Benson Henderson was once in Gilbert Melendez's shoes, a title-holding lightweight outside of the big show, working to convince the unimpressed that he belonged alongside or maybe even atop the division's top names. That is a fight that is ultimately futile. As a general rule, critics cannot be convinced with statistics and theoretical arguments. This is, after all, mostly a show-me sport. Results matter. To say you are better than me, you must prove it.
Henderson finally gained the chance to do that when Zuffa decided to fold the WEC and add its athletes into the UFC mix, but it was not without some difficulty. The result of his championship win over Frankie Edgar was disputed, and so was his first title defense. But after he got Edgar out of the way, he seemed far more relaxed in his next fight, a transcendent performance in which he out-gunned Nate Diaz in significant strikes by a 124-30 margin.
With the UFC championship firmly in his grasp, Henderson has set his sights both near and far. He has already voiced interest in a superfight with welterweight king Georges St-Pierre, targeted Anderson Silva's record of most title defenses, and voiced a desire to earn the mostly mythical designation of the world's No. 1 pound-for-pound fighter. While Henderson is known to be a humble man in person, he apparently has little room for modesty when it comes to stated ambitions.
If there is anyone with the pent-up zeal to match, it may well be Melendez, a 31-year-old two-time Strikeforce lightweight champion who has for years been considered one of the best fighters to compete outside of the UFC.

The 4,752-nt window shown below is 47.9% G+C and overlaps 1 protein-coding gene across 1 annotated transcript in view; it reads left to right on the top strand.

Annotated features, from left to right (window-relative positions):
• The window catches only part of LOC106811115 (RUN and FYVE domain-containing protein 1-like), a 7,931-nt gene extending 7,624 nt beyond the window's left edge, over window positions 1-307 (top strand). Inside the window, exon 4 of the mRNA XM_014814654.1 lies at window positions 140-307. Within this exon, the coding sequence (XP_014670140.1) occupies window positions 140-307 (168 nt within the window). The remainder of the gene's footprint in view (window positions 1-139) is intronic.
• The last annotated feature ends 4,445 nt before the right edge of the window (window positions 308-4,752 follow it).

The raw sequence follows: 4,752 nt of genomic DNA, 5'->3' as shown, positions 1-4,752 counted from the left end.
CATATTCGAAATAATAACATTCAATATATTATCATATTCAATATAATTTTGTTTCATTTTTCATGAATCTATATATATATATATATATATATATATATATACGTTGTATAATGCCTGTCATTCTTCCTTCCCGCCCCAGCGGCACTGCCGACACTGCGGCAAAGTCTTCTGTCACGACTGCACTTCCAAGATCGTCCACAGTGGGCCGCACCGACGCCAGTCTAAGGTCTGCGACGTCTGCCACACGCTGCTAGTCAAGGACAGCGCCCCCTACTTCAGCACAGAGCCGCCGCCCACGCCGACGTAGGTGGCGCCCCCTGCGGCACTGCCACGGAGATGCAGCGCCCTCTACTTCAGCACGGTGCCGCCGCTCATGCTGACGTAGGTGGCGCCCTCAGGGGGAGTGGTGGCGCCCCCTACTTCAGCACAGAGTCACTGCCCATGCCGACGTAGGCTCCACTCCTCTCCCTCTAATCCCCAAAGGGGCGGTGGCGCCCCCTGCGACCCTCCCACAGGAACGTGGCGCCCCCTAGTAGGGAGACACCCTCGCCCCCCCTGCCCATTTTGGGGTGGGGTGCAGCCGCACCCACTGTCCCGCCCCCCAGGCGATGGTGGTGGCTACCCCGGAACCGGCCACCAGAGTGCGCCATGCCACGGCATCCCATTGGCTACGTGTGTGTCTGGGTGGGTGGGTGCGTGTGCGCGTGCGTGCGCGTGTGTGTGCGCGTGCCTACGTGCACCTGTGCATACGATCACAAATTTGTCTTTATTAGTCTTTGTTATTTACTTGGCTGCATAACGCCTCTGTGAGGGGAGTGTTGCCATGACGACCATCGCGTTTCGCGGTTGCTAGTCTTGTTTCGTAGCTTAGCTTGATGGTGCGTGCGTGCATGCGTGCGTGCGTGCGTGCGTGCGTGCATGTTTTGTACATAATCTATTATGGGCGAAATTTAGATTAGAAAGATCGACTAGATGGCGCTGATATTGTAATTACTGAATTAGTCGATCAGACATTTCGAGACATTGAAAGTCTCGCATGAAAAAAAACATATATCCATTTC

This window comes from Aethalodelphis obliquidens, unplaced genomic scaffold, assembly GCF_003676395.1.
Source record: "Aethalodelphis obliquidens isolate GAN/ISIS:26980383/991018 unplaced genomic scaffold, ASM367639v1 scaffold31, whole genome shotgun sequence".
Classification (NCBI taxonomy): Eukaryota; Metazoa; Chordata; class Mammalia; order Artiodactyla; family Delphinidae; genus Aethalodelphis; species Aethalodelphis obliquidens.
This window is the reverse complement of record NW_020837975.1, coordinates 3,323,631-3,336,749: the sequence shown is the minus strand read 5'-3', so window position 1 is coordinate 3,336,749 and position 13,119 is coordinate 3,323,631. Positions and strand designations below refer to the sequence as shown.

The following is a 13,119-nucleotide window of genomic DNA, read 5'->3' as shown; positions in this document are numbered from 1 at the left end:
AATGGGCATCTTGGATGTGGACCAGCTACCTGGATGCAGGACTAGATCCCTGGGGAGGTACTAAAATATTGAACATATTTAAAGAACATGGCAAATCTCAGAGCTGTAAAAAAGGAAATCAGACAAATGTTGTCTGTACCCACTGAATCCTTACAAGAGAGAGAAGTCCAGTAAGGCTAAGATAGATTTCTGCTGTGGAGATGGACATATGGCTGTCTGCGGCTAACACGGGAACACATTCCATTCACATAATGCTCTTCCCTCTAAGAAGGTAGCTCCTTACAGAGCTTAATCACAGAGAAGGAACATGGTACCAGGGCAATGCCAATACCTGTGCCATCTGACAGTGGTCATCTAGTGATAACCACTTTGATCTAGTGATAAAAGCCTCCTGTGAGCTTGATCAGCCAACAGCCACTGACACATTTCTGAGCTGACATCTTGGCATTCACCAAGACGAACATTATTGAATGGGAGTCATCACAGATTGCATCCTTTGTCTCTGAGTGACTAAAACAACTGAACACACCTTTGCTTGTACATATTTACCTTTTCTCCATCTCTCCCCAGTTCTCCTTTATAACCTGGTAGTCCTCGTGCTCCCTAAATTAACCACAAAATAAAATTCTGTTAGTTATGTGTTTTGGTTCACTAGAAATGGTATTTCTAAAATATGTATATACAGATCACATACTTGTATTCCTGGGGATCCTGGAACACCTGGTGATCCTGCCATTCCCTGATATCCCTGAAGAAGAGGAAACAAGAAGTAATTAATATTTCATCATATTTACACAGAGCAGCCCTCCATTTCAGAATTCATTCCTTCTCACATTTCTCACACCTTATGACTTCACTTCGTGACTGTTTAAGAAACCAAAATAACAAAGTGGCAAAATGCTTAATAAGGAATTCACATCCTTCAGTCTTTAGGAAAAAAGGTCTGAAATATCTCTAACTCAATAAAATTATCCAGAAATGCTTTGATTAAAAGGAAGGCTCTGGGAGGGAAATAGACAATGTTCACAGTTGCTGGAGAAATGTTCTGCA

In Feb. 2011, Melendez had a chance to chart his future. He chose to stay with Strikeforce, which he considered his home. At the time, Strikeforce was building momentum, with Fedor Emelianenko in the fold, a CBS deal, and a just-announced, loaded heavyweight tournament sparking massive interest. However, unbeknownst to Melendez, Strikeforce management was already in deep talks with Zuffa to sell the promotion.
The ensuing sale would change the course of Melendez's career. Almost overnight, Strikeforce was viewed as a lame-duck and lost its mojo. Meanwhile, he soon became a pawn in an ongoing battle between Zuffa and Strikeforce's broadcast partner Showtime as to who would promote his next fight. For a time, it seemed Zuffa would pull him into the UFC fold, but instead, he was forced to stay in Strikeforce until the bitter end. As a result, he has fought only three times since the transaction, and against not a single top 10 opponent.
From that dark period, he emerges.
Statistically speaking, Henderson (18-2) has the edge in several key categories of the fight. He lands strikes at a higher rate (45 percent to 33 percent), has better takedown accuracy (51-44), absorbs fewer strikes and averages more takedowns. He also has less mileage on his body and has been far more active, with twice as many fights as Melendez since the start of 2011.
Melendez (21-2) is also coming off injuries that knocked him out of two fights in Sept. 2012 and Jan. 2013, respectively. When he steps in the cage at Saturday night's UFC on FOX 7 main event, it will be his first bout in 11 months. Whether there are any lingering effects of the injury and if the layoff will affect him are the undeniable X-factors of the fight.